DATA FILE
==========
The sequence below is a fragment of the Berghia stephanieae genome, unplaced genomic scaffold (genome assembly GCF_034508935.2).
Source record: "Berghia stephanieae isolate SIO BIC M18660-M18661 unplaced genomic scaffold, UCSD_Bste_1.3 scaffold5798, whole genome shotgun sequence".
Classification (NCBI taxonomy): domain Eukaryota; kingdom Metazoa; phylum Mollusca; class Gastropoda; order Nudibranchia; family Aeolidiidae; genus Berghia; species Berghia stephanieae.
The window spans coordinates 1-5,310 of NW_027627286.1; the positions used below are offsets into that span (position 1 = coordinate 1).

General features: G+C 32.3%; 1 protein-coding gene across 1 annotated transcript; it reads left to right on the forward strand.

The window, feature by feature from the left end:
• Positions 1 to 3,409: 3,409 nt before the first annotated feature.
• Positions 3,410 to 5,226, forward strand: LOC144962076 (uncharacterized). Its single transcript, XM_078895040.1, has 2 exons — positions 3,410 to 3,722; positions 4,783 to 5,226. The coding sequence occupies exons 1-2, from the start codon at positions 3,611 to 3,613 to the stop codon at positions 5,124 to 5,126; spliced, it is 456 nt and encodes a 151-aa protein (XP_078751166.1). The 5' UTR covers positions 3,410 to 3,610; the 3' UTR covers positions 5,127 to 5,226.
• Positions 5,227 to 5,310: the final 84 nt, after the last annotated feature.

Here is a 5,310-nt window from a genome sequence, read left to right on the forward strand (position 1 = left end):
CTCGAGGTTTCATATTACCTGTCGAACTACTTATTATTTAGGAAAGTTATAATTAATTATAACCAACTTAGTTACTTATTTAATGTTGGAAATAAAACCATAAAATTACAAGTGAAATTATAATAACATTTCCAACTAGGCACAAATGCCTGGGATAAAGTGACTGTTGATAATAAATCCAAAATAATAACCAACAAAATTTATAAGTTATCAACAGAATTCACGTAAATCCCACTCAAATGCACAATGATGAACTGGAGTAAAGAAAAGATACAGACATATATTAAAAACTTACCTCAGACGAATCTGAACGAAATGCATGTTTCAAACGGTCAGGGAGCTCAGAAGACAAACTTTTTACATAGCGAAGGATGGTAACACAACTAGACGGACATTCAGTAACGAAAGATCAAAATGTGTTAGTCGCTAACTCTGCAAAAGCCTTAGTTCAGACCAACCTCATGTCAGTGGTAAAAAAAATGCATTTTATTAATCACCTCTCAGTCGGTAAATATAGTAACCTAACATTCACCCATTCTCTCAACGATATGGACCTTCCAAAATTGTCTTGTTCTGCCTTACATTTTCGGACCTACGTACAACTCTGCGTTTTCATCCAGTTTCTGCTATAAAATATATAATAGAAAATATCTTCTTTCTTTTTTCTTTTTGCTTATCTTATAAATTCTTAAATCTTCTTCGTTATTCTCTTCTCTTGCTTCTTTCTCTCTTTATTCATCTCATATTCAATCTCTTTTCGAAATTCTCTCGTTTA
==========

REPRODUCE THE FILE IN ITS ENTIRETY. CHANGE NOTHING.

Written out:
The sequence below is a fragment of the Berghia stephanieae genome, unplaced genomic scaffold (genome assembly GCF_034508935.2).
Source record: "Berghia stephanieae isolate SIO BIC M18660-M18661 unplaced genomic scaffold, UCSD_Bste_1.3 scaffold5798, whole genome shotgun sequence".
Classification (NCBI taxonomy): domain Eukaryota; kingdom Metazoa; phylum Mollusca; class Gastropoda; order Nudibranchia; family Aeolidiidae; genus Berghia; species Berghia stephanieae.
The window spans coordinates 1-5,310 of NW_027627286.1; the positions used below are offsets into that span (position 1 = coordinate 1).

General features: G+C 32.3%; 1 protein-coding gene across 1 annotated transcript; it reads left to right on the forward strand.

The window, feature by feature from the left end:
• Positions 1 to 3,409: 3,409 nt before the first annotated feature.
• Positions 3,410 to 5,226, forward strand: LOC144962076 (uncharacterized). Its single transcript, XM_078895040.1, has 2 exons — positions 3,410 to 3,722; positions 4,783 to 5,226. The coding sequence occupies exons 1-2, from the start codon at positions 3,611 to 3,613 to the stop codon at positions 5,124 to 5,126; spliced, it is 456 nt and encodes a 151-aa protein (XP_078751166.1). The 5' UTR covers positions 3,410 to 3,610; the 3' UTR covers positions 5,127 to 5,226.
• Positions 5,227 to 5,310: the final 84 nt, after the last annotated feature.

Here is a 5,310-nt window from a genome sequence, read left to right on the forward strand (position 1 = left end):
CTCGAGGTTTCATATTACCTGTCGAACTACTTATTATTTAGGAAAGTTATAATTAATTATAACCAACTTAGTTACTTATTTAATGTTGGAAATAAAACCATAAAATTACAAGTGAAATTATAATAACATTTCCAACTAGGCACAAATGCCTGGGATAAAGTGACTGTTGATAATAAATCCAAAATAATAACCAACAAAATTTATAAGTTATCAACAGAATTCACGTAAATCCCACTCAAATGCACAATGATGAACTGGAGTAAAGAAAAGATACAGACATATATTAAAAACTTACCTCAGACGAATCTGAACGAAATGCATGTTTCAAACGGTCAGGGAGCTCAGAAGACAAACTTTTTACATAGCGAAGGATGGTAACACAACTAGACGGACATTCAGTAACGAAAGATCAAAATGTGTTAGTCGCTAACTCTGCAAAAGCCTTAGTTCAGACCAACCTCATGTCAGTGGTAAAAAAAATGCATTTTATTAATCACCTCTCAGTCGGTAAATATAGTAACCTAACATTCACCCATTCTCTCAACGATATGGACCTTCCAAAATTGTCTTGTTCTGCCTTACATTTTCGGACCTACGTACAACTCTGCGTTTTCATCCAGTTTCTGCTATAAAATATATAATAGAAAATATCTTCTTTCTTTTTTCTTTTTGCTTATCTTATAAATTCTTAAATCTTCTTCGTTATTCTCTTCTCTTGCTTCTTTCTCTCTTTATTCATCTCATATTCAATCTCTTTTCGAAATTCTCTCGTTTA